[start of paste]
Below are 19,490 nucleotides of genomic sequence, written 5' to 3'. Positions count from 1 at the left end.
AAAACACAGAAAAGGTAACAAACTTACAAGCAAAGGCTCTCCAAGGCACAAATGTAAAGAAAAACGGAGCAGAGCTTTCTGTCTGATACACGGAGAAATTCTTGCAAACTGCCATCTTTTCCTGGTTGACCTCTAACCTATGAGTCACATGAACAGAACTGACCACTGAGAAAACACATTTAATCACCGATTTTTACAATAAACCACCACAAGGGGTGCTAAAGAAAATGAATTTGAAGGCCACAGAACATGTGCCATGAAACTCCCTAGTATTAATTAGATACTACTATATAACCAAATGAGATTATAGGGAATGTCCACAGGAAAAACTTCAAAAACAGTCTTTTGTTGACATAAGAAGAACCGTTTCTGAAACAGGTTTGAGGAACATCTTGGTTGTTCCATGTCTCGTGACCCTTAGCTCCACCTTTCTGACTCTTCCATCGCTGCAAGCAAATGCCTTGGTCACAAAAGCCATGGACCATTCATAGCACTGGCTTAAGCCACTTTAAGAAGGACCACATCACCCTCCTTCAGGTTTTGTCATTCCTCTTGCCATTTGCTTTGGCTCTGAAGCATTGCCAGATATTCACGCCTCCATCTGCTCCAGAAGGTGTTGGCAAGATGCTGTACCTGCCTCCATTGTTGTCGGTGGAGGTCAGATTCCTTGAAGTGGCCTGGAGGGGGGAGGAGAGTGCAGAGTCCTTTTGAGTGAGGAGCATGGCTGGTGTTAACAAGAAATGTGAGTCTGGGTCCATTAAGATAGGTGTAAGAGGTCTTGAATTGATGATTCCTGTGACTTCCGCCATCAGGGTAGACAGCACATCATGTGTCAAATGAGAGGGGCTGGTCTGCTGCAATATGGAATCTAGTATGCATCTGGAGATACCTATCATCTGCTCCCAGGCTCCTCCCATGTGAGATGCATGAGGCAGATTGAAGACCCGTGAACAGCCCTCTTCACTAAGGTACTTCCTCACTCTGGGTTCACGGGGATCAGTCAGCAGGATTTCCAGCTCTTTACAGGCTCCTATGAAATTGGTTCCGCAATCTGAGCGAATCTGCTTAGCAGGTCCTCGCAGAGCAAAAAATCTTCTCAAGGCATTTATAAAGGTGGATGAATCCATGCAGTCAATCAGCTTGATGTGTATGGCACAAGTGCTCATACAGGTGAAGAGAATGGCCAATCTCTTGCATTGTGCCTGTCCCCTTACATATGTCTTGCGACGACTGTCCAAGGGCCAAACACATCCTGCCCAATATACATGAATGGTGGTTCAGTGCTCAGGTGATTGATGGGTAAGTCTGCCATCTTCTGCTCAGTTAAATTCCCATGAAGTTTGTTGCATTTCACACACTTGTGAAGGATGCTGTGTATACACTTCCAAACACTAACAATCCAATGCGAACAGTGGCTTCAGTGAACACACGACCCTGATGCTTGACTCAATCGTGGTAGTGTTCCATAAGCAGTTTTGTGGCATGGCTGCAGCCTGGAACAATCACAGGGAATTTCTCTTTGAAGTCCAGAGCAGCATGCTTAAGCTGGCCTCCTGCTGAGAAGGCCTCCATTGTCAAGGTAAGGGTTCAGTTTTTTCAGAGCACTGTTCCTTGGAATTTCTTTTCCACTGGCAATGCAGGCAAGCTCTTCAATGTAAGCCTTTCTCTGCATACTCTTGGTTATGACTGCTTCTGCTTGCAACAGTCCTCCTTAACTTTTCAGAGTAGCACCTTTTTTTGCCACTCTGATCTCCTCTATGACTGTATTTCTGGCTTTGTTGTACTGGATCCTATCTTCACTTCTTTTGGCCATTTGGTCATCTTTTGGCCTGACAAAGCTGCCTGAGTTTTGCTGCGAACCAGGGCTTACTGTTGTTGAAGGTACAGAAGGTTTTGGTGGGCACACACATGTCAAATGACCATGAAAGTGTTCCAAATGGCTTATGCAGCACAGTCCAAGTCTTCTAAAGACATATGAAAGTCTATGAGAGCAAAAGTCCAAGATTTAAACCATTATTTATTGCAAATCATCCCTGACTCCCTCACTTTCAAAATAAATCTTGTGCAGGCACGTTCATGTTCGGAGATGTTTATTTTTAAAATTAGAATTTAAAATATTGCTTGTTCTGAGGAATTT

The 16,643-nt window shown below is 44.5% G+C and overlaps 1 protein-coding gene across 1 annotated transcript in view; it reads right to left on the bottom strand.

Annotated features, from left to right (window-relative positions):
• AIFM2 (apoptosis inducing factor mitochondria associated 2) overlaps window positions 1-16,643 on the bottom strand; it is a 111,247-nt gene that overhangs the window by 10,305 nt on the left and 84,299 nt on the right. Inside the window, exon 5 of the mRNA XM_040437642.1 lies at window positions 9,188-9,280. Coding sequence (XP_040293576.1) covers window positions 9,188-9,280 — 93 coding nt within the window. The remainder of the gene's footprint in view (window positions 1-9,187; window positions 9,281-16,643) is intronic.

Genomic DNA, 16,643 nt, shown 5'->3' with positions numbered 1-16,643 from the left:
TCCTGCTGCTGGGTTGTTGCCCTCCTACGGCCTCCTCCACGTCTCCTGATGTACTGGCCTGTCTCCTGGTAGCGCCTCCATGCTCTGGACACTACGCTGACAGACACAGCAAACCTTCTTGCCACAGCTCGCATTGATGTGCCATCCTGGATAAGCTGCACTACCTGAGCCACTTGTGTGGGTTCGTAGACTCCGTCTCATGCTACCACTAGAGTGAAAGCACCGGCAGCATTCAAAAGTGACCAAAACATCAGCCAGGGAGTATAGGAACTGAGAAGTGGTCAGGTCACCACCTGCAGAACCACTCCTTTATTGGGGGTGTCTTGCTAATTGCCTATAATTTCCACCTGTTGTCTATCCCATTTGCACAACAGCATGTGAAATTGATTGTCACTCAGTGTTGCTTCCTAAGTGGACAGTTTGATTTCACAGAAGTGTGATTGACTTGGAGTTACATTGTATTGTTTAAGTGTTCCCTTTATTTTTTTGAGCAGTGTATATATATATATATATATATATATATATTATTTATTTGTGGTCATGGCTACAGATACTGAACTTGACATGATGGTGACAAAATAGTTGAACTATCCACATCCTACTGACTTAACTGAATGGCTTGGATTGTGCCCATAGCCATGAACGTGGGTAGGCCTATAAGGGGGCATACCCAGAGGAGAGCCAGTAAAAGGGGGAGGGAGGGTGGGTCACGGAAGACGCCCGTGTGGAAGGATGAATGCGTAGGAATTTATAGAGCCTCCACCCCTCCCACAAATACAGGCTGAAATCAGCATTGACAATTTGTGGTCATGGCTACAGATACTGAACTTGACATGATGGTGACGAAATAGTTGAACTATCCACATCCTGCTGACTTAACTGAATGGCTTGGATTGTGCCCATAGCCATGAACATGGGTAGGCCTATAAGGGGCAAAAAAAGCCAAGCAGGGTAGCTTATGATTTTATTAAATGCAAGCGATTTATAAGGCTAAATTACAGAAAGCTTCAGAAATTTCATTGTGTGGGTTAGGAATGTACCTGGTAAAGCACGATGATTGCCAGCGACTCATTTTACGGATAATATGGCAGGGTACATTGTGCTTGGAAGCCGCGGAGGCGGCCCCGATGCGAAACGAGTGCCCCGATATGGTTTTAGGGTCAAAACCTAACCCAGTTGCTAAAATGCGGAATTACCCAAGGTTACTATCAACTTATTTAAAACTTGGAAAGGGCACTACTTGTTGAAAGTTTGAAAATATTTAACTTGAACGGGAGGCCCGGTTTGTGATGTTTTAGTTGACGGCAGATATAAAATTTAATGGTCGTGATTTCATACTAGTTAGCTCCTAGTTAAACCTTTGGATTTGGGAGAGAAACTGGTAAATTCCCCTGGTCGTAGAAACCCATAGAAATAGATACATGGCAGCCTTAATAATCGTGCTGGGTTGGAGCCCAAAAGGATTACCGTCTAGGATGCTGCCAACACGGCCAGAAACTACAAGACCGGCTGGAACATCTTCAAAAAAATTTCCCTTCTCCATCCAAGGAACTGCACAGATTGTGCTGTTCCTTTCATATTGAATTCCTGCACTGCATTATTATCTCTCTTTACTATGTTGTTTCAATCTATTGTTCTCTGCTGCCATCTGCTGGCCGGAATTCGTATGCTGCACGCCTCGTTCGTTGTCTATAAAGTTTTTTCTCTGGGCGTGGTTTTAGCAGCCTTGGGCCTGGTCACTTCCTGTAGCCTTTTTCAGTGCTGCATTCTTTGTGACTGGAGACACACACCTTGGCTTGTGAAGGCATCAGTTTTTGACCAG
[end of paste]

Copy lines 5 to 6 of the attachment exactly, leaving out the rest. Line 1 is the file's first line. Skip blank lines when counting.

• AIFM2 (apoptosis inducing factor mitochondria associated 2) overlaps window positions 1-16,643 on the bottom strand; it is a 111,247-nt gene that overhangs the window by 10,305 nt on the left and 84,299 nt on the right. Inside the window, exon 5 of the mRNA XM_040437642.1 lies at window positions 9,188-9,280. Coding sequence (XP_040293576.1) covers window positions 9,188-9,280 — 93 coding nt within the window. The remainder of the gene's footprint in view (window positions 1-9,187; window positions 9,281-16,643) is intronic.

Genomic DNA, 16,643 nt, shown 5'->3' with positions numbered 1-16,643 from the left: